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Every few years, some star from the past comes back into fashion for the pure kitsch factor. No one exhibits this better than William Shatner. Riding a wave of self-parody, Shatner has emerged from the scrap heap of B-level stars to star in the Priceline.com commercials (and make tons of moolah in a stock deal), steal the show with his appearances on the sit-com Third Rock from the Sun and star in the film Free Enterprise.
Shatner stars as the imaginary friend to a pair of science fiction junkies, Robert (Rafer Weigel) and Mark (Eric McCormack from TV's Will and Grace). They grew up as dedicated Star Trek fans who worship the Captain of the Enterprise, James Kirk, who was played by Shatner. Now that they are adults, things haven't quite worked out in their lives.
Their obsession with Star Trek and other science fiction films hinders their careers and relationships with women. Robert just lost his girlfriend, can't pay his bills and works as a film editor on B-movies, while Mark toils away as a men's magazine writer who wants to make his own films, especially his latest idea, Brady Killer.
One day, they run into their hero while walking through a bookstore. They learn the truth about his pathetic life, and it makes them realize they must grow up. Will they be able to find the strength to become men? Will they make Shatner's dream film - a one man, musical version of Julius Caesar?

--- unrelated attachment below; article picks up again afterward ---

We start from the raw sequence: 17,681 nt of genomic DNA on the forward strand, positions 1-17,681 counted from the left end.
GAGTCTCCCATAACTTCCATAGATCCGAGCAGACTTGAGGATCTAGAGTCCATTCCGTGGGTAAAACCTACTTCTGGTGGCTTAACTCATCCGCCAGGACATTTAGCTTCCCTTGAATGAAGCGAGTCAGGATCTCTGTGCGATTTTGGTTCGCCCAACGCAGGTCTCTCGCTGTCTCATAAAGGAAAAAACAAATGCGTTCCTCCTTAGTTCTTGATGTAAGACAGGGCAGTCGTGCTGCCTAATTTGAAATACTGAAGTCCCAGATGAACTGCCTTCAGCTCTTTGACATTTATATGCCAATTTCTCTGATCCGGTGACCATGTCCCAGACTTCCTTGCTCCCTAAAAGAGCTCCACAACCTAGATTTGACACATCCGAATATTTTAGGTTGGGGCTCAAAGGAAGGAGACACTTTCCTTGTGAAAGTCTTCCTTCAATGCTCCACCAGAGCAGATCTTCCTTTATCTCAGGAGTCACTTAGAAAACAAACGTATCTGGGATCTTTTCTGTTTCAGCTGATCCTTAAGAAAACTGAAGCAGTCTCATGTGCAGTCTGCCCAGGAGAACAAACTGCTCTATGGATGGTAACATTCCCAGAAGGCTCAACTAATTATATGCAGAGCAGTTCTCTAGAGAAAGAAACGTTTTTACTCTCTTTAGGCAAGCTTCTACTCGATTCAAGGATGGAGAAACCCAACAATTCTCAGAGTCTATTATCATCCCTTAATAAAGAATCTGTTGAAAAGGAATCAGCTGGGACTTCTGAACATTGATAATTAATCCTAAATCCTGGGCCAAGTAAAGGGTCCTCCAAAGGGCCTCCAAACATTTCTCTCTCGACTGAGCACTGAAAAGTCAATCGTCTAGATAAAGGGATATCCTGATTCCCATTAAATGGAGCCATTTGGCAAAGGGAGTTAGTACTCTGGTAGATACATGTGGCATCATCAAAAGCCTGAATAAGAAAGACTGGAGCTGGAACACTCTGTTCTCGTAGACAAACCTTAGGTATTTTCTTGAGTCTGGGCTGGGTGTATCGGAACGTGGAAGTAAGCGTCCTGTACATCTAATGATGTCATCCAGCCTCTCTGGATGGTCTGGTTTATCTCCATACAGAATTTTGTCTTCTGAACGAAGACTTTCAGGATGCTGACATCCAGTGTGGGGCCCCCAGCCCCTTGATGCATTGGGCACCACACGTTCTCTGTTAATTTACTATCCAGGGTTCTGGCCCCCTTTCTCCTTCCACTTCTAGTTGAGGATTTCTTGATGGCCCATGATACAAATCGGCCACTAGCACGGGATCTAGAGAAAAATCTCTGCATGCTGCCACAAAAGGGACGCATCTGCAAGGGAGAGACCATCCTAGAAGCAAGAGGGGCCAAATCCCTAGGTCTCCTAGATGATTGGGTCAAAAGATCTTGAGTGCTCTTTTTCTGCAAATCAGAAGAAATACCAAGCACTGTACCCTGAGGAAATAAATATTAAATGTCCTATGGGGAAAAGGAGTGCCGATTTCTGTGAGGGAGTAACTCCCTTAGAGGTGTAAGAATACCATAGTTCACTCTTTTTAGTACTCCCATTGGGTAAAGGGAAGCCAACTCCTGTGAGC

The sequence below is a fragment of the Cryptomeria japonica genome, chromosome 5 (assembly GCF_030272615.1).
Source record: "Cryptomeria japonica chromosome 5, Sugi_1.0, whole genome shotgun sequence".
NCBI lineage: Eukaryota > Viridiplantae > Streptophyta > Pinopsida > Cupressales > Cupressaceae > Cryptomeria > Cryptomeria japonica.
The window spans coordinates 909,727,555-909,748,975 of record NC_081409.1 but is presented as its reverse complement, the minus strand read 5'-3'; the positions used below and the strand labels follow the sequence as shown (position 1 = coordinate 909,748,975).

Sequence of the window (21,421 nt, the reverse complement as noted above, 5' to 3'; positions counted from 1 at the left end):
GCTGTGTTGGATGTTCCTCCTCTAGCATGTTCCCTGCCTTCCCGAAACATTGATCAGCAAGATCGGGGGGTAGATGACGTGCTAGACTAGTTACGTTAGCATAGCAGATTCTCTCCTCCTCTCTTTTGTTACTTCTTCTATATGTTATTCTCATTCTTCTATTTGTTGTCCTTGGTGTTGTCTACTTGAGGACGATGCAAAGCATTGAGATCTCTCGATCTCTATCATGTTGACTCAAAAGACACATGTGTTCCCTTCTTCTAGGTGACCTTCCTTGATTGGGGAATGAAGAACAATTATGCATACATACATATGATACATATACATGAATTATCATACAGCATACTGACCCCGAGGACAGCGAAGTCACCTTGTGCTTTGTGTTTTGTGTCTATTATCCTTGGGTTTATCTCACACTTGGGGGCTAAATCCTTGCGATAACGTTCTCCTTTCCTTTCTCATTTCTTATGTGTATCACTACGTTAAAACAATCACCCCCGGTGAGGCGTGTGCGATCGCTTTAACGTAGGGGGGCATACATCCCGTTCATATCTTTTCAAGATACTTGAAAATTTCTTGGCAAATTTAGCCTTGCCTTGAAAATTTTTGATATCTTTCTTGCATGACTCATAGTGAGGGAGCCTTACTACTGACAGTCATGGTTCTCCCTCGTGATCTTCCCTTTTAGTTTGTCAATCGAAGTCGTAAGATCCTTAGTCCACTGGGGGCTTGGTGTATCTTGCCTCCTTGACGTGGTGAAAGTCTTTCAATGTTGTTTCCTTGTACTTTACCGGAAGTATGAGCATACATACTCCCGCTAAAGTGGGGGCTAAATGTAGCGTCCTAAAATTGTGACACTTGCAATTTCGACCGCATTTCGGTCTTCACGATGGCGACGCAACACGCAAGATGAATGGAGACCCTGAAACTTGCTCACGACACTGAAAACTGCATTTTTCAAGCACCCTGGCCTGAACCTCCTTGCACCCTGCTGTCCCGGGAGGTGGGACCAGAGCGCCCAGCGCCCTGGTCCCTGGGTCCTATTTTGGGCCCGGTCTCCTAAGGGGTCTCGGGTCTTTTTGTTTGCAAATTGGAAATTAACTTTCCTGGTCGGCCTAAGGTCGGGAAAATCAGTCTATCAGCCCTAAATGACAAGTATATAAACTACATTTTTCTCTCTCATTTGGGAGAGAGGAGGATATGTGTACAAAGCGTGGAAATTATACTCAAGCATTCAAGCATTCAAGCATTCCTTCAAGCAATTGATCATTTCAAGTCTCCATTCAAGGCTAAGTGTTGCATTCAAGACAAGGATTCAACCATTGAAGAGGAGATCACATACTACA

The film is a great parody of sci-fi fanatics. The two men embody almost every stereotype about trekkies, right down to the obsession with knowing every episode by heart and seeking the most rare and meaningless memorabilia.
Watch for two performances in this film. The first belongs to Eric McCormack. He plays the more mature friend, Mark, who delivers one of the funniest movie pitches in history when trying to convince the studio to make Brady Killer - a B-movie using every piece of 70's nostalgia possible. Shatner is the other great performer in the movie.
He plays the self-parody with the type of bravado that leads us to mock him. Like Mark, he believes passionately in his new project, a musical, one man Julius Caesar, and even thinks he could give a small part to Sharon Stone. Shatner has come a long way from his temperamental days.
The second half drags a little, but the first half is perfect. I was shocked and saddened to see these losers try the same lines and methods I use to hit on women. Unfortunately, they have the same negative results. I guess I need new material.
Watch out, this one is a little risqué.
Directed by Robert Meyer Burnett
Written by Mark Altman and Robert Meyer Burnett
Rafer Weigel .. Robert
Eric McCormack Mark
Audie England Claire
Patrick Van Horn Sean
William Shatner .. Bill
Phil Lamarr . Eric
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